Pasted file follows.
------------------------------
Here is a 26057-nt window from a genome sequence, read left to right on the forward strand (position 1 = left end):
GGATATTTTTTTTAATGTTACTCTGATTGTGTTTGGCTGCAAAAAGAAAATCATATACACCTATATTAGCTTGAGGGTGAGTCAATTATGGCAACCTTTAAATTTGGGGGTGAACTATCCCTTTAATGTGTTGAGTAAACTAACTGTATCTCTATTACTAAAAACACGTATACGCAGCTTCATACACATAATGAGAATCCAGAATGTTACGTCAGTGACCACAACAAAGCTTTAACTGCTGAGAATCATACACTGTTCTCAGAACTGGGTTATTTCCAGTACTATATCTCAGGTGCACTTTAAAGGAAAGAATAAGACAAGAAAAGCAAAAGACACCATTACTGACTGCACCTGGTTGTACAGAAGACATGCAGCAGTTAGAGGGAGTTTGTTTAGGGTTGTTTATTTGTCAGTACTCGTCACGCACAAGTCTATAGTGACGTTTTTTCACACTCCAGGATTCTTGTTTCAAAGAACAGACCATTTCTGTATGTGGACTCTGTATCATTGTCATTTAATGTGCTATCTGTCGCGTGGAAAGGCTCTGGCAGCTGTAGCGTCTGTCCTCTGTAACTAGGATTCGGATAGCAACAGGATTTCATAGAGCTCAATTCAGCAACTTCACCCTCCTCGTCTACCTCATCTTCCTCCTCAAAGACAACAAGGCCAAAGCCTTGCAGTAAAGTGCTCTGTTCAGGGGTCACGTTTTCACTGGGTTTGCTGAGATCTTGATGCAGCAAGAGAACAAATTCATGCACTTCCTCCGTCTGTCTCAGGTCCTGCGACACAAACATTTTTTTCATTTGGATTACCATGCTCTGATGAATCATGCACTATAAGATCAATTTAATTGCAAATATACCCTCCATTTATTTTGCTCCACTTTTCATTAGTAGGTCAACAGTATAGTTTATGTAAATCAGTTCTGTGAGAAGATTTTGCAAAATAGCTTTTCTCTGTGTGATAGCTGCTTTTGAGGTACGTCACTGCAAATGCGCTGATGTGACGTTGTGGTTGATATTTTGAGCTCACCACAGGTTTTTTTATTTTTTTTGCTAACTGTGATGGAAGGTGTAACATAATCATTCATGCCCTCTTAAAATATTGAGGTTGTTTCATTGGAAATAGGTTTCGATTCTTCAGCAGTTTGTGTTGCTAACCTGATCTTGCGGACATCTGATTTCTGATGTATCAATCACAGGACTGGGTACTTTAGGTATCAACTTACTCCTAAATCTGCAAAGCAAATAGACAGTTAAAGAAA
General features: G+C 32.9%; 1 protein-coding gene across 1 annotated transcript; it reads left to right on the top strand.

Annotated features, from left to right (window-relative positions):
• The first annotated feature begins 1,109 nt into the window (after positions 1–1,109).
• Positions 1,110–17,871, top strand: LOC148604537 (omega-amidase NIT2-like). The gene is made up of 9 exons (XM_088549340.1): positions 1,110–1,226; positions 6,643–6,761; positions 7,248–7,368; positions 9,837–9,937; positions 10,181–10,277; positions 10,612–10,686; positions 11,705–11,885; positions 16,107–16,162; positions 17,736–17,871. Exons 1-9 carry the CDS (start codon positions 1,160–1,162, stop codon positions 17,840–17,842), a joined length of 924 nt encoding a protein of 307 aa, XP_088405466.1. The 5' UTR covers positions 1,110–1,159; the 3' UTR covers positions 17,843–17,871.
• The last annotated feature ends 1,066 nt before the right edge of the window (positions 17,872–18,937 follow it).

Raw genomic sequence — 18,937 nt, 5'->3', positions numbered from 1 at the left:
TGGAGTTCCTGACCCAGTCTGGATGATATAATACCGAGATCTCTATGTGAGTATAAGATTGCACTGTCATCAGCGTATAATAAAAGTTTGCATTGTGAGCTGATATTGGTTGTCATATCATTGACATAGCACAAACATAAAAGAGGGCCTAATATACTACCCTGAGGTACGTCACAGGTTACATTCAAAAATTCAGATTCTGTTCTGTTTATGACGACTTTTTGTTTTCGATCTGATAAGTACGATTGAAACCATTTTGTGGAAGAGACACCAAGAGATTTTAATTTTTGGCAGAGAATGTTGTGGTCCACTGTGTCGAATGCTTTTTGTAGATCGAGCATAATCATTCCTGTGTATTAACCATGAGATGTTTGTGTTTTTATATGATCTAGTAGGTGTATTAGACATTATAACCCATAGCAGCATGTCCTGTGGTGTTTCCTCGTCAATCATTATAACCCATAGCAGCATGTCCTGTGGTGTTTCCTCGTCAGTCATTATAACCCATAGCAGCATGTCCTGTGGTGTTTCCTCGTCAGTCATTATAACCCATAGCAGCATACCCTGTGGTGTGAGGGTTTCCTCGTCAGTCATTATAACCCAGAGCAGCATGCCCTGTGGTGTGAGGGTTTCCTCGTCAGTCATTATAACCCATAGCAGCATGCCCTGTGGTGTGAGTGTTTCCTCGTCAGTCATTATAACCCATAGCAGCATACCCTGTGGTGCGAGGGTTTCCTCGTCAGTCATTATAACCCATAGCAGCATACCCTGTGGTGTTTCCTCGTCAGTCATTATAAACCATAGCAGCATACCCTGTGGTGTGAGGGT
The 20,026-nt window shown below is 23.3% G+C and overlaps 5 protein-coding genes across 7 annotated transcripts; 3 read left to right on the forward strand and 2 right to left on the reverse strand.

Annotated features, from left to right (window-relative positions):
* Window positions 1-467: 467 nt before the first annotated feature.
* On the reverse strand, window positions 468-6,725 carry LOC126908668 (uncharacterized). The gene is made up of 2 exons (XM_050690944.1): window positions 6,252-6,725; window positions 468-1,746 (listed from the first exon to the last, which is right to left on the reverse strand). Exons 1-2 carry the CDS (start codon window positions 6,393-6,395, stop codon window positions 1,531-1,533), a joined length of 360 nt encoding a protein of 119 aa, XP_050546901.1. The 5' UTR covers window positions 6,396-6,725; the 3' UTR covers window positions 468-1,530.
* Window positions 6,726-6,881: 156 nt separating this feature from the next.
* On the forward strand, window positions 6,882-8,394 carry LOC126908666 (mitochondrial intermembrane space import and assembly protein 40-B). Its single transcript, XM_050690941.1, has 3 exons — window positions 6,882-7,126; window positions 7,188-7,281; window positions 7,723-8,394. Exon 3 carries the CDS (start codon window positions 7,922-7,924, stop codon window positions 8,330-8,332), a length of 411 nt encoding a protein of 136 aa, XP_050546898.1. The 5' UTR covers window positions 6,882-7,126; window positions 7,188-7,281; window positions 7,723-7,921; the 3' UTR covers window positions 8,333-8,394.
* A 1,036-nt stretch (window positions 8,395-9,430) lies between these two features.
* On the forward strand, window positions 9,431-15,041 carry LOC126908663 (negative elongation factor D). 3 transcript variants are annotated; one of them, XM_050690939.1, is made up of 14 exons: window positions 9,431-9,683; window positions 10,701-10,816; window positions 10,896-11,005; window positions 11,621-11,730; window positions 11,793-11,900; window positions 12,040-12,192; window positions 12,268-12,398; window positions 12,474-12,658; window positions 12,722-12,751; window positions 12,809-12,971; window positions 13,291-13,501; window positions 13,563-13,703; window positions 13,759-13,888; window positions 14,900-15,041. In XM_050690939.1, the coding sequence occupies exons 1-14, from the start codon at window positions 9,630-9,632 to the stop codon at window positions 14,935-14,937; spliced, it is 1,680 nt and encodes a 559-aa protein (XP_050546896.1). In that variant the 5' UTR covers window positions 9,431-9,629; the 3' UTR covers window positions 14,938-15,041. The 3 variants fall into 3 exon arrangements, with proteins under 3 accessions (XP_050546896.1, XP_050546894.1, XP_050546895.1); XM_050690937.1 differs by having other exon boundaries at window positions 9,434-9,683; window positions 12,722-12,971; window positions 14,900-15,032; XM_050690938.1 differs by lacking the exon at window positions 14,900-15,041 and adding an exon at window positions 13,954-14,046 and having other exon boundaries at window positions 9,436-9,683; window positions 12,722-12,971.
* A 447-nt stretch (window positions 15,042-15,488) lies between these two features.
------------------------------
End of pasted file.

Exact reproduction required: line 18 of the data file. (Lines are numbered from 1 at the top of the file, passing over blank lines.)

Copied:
* A 447-nt stretch (window positions 15,042-15,488) lies between these two features.